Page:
I grew up in Queens (Born 1955) and I remember there was a Huge HoJo restaurant w/ Mr. HoJo's office upstairs on Queens Blvd, just east of North of the Long Island expressway. It was a big thing for families to get dressed up and go there for Sunday dinner or special occasions. There was a reserved parking spot on the side of the building as I recall where Mr. HoJo parked his Rolls Royce! You couldn't miss it, especially w/ the vanity plate HJ 1. I'm not sure if it was Mr. HoJo sr. or his son who had the office upstairs. I believe this would've been late 50" early 60's time frame. I also believe that some of his decendants settled in the Darien, CT. area. I believe it was his daughter and her last name was Weeks. Oh well that's my HoJo story!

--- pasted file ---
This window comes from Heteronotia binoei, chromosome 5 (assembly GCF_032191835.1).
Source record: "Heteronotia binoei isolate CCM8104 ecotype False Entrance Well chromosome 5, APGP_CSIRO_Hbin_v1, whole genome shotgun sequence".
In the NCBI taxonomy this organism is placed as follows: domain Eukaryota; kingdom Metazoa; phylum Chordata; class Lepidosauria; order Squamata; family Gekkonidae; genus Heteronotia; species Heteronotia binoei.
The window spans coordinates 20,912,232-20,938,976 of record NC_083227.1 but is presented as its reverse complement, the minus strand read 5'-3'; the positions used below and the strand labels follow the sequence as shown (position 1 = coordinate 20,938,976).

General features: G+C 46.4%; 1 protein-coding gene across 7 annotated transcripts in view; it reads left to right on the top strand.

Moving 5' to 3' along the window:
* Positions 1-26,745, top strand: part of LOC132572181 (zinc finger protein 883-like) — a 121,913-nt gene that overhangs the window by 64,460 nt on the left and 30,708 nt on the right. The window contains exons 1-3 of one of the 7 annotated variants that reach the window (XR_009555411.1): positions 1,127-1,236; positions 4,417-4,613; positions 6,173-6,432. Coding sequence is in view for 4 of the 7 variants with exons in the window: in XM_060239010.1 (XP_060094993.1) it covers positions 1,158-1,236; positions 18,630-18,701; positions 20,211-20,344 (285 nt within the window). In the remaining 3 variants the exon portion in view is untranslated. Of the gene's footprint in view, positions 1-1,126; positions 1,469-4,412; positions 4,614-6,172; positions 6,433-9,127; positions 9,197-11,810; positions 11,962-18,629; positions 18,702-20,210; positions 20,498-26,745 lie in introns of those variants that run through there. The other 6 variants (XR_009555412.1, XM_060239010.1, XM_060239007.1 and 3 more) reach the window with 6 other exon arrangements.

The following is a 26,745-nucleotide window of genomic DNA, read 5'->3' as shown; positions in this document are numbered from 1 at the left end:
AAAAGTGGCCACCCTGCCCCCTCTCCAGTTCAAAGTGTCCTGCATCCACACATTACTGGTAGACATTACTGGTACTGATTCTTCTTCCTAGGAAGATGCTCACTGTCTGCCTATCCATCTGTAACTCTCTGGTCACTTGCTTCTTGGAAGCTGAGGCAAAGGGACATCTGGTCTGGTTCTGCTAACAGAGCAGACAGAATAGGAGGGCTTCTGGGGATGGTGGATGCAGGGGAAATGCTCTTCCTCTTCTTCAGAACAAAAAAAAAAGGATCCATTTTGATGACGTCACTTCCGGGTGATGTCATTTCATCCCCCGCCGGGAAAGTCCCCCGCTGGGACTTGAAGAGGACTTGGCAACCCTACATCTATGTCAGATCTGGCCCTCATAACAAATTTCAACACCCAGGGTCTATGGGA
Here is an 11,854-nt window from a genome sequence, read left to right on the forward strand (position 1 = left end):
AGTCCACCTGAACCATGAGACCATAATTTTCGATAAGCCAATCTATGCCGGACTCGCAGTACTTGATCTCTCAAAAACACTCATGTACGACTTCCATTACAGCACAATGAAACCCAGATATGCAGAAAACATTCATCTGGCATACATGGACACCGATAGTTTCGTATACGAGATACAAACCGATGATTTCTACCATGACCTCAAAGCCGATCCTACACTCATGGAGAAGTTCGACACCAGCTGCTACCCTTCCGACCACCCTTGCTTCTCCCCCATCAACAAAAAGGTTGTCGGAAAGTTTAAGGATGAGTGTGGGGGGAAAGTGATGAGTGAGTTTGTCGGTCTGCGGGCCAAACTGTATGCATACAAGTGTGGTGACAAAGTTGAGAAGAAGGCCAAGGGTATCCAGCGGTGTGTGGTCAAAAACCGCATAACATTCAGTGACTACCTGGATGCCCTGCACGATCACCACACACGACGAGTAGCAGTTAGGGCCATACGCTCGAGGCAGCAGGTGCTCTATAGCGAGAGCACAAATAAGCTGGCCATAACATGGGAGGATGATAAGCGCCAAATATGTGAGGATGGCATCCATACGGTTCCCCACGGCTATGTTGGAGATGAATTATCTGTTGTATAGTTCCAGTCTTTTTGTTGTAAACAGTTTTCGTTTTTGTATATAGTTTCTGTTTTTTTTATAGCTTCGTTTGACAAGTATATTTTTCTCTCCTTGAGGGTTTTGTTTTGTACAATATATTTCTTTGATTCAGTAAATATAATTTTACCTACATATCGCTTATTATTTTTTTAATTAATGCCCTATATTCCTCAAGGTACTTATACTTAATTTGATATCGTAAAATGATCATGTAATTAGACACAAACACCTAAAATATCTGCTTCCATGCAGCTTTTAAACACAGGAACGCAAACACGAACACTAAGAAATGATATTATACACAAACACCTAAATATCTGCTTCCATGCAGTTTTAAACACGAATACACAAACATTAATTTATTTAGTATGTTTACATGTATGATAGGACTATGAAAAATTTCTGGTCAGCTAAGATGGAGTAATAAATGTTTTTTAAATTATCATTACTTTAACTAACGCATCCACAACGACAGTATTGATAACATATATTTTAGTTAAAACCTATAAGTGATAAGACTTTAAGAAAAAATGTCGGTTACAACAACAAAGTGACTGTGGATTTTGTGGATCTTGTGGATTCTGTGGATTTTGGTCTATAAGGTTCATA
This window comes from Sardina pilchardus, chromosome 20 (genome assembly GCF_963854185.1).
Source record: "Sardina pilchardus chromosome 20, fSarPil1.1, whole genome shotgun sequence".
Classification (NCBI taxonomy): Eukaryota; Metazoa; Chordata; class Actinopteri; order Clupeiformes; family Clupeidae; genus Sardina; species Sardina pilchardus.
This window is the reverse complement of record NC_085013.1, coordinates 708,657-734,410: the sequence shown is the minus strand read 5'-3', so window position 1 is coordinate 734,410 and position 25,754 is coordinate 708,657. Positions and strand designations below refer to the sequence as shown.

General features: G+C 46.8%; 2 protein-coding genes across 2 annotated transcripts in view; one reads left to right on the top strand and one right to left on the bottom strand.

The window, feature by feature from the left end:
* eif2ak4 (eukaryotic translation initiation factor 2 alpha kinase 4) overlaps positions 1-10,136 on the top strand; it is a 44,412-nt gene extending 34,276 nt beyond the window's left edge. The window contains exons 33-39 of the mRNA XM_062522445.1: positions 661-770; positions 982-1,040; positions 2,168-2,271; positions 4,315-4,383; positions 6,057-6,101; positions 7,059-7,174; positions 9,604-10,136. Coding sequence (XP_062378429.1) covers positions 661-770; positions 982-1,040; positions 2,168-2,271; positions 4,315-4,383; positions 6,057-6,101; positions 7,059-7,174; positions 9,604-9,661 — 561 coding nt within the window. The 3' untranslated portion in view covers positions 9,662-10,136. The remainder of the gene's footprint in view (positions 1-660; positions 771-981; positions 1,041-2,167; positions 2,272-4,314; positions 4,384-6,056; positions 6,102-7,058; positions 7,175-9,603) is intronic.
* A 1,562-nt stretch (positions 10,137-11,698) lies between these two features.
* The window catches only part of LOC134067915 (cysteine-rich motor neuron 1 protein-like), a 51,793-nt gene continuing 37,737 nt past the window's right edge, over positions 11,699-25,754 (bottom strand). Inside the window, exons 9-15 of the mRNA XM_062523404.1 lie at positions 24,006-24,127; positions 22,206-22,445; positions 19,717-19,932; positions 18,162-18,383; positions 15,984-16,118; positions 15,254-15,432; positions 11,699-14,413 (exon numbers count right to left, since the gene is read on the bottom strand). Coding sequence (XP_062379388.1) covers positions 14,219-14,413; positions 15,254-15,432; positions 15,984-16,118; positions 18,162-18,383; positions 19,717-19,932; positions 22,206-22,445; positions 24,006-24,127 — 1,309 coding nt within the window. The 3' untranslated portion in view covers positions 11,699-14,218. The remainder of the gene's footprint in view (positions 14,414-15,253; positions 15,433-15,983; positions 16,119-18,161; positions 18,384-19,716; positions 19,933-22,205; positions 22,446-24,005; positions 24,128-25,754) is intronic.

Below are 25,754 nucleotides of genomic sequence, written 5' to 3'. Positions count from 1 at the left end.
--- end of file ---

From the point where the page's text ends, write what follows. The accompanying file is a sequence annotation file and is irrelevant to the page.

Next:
Craig H Cowan